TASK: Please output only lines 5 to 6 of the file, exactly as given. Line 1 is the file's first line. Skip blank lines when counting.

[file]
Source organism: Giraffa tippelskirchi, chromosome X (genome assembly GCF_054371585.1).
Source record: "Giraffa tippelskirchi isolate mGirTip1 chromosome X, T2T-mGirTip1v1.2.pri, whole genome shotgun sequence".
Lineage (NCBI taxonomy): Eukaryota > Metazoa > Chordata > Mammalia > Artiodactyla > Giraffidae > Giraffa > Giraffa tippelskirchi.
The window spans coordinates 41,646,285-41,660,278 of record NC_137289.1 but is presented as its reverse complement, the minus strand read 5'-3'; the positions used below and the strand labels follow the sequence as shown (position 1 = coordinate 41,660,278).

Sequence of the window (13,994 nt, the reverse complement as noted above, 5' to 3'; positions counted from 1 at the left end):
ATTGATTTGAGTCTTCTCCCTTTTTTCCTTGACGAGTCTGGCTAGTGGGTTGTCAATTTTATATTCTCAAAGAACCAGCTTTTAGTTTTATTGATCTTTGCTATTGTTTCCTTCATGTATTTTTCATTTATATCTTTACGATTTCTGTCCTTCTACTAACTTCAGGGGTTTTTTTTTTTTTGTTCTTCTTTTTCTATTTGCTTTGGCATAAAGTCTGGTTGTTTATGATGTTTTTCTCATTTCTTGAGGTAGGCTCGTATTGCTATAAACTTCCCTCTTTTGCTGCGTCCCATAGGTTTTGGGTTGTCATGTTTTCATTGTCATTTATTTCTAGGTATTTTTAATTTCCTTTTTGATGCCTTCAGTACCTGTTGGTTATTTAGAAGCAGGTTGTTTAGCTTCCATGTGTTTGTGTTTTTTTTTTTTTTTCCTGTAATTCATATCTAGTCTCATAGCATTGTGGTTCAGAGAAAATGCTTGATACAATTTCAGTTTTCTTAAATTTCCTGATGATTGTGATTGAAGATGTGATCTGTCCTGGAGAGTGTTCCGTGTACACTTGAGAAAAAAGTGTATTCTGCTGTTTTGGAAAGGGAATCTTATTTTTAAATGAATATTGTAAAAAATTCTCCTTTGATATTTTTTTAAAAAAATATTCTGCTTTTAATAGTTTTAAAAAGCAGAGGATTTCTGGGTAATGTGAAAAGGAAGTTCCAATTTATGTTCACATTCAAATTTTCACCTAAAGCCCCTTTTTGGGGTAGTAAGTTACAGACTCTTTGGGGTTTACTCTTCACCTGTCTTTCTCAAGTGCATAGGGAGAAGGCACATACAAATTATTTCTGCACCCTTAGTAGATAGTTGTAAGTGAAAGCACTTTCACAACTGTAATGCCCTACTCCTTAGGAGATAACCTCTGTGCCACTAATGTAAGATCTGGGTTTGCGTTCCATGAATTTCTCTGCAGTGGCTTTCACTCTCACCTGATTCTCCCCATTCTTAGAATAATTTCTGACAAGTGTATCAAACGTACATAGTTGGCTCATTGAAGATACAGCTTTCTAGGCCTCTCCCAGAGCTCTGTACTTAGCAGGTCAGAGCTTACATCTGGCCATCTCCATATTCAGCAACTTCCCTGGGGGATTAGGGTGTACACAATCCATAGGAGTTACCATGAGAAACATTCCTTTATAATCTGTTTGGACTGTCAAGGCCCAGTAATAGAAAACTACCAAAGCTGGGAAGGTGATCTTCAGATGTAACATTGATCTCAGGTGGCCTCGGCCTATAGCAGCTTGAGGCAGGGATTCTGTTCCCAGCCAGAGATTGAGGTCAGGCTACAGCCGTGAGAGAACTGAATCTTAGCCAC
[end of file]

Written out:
Sequence of the window (13,994 nt, the reverse complement as noted above, 5' to 3'; positions counted from 1 at the left end):
ATTGATTTGAGTCTTCTCCCTTTTTTCCTTGACGAGTCTGGCTAGTGGGTTGTCAATTTTATATTCTCAAAGAACCAGCTTTTAGTTTTATTGATCTTTGCTATTGTTTCCTTCATGTATTTTTCATTTATATCTTTACGATTTCTGTCCTTCTACTAACTTCAGGGGTTTTTTTTTTTTTGTTCTTCTTTTTCTATTTGCTTTGGCATAAAGTCTGGTTGTTTATGATGTTTTTCTCATTTCTTGAGGTAGGCTCGTATTGCTATAAACTTCCCTCTTTTGCTGCGTCCCATAGGTTTTGGGTTGTCATGTTTTCATTGTCATTTATTTCTAGGTATTTTTAATTTCCTTTTTGATGCCTTCAGTACCTGTTGGTTATTTAGAAGCAGGTTGTTTAGCTTCCATGTGTTTGTGTTTTTTTTTTTTTTTCCTGTAATTCATATCTAGTCTCATAGCATTGTGGTTCAGAGAAAATGCTTGATACAATTTCAGTTTTCTTAAATTTCCTGATGATTGTGATTGAAGATGTGATCTGTCCTGGAGAGTGTTCCGTGTACACTTGAGAAAAAAGTGTATTCTGCTGTTTTGGAAAGGGAATCTTATTTTTAAATGAATATTGTAAAAAATTCTCCTTTGATATTTTTTTAAAAAAATATTCTGCTTTTAATAGTTTTAAAAAGCAGAGGATTTCTGGGTAATGTGAAAAGGAAGTTCCAATTTATGTTCACATTCAAATTTTCACCTAAAGCCCCTTTTTGGGGTAGTAAGTTACAGACTCTTTGGGGTTTACTCTTCACCTGTCTTTCTCAAGTGCATAGGGAGAAGGCACATACAAATTATTTCTGCACCCTTAGTAGATAGTTGTAAGTGAAAGCACTTTCACAACTGTAATGCCCTACTCCTTAGGAGATAACCTCTGTGCCACTAATGTAAGATCTGGGTTTGCGTTCCATGAATTTCTCTGCAGTGGCTTTCACTCTCACCTGATTCTCCCCATTCTTAGAATAATTTCTGACAAGTGTATCAAACGTACATAGTTGGCTCATTGAAGATACAGCTTTCTAGGCCTCTCCCAGAGCTCTGTACTTAGCAGGTCAGAGCTTACATCTGGCCATCTCCATATTCAGCAACTTCCCTGGGGGATTAGGGTGTACACAATCCATAGGAGTTACCATGAGAAACATTCCTTTATAATCTGTTTGGACTGTCAAGGCCCAGTAATAGAAAACTACCAAAGCTGGGAAGGTGATCTTCAGATGTAACATTGATCTCAGGTGGCCTCGGCCTATAGCAGCTTGAGGCAGGGATTCTGTTCCCAGCCAGAGATTGAGGTCAGGCTACAGCCGTGAGAGAACTGAATCTTAGCCAC